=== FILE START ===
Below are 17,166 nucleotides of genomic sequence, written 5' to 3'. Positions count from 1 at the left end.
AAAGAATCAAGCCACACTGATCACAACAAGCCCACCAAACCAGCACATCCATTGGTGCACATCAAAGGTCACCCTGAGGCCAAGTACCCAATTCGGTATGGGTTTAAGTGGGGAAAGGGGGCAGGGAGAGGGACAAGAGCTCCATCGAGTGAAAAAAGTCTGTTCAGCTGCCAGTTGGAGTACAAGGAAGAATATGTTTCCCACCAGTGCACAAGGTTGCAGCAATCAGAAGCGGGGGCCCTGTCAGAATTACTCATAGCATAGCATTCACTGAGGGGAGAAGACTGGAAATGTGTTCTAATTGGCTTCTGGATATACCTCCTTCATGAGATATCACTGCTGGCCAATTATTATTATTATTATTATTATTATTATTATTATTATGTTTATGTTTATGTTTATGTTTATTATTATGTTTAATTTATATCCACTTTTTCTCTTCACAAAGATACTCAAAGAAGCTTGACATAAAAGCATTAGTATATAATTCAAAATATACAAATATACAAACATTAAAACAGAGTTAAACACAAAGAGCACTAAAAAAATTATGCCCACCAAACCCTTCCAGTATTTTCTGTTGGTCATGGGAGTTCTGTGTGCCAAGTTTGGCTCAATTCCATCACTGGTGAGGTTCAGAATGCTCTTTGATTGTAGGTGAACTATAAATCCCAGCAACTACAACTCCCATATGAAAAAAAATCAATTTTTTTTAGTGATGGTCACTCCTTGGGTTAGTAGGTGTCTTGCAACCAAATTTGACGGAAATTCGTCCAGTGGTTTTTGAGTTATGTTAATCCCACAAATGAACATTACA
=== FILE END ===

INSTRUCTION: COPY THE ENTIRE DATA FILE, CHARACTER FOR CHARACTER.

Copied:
Below are 17,166 nucleotides of genomic sequence, written 5' to 3'. Positions count from 1 at the left end.
AAAGAATCAAGCCACACTGATCACAACAAGCCCACCAAACCAGCACATCCATTGGTGCACATCAAAGGTCACCCTGAGGCCAAGTACCCAATTCGGTATGGGTTTAAGTGGGGAAAGGGGGCAGGGAGAGGGACAAGAGCTCCATCGAGTGAAAAAAGTCTGTTCAGCTGCCAGTTGGAGTACAAGGAAGAATATGTTTCCCACCAGTGCACAAGGTTGCAGCAATCAGAAGCGGGGGCCCTGTCAGAATTACTCATAGCATAGCATTCACTGAGGGGAGAAGACTGGAAATGTGTTCTAATTGGCTTCTGGATATACCTCCTTCATGAGATATCACTGCTGGCCAATTATTATTATTATTATTATTATTATTATTATTATTATGTTTATGTTTATGTTTATGTTTATTATTATGTTTAATTTATATCCACTTTTTCTCTTCACAAAGATACTCAAAGAAGCTTGACATAAAAGCATTAGTATATAATTCAAAATATACAAATATACAAACATTAAAACAGAGTTAAACACAAAGAGCACTAAAAAAATTATGCCCACCAAACCCTTCCAGTATTTTCTGTTGGTCATGGGAGTTCTGTGTGCCAAGTTTGGCTCAATTCCATCACTGGTGAGGTTCAGAATGCTCTTTGATTGTAGGTGAACTATAAATCCCAGCAACTACAACTCCCATATGAAAAAAAATCAATTTTTTTTAGTGATGGTCACTCCTTGGGTTAGTAGGTGTCTTGCAACCAAATTTGACGGAAATTCGTCCAGTGGTTTTTGAGTTATGTTAATCCCACAAATGAACATTACA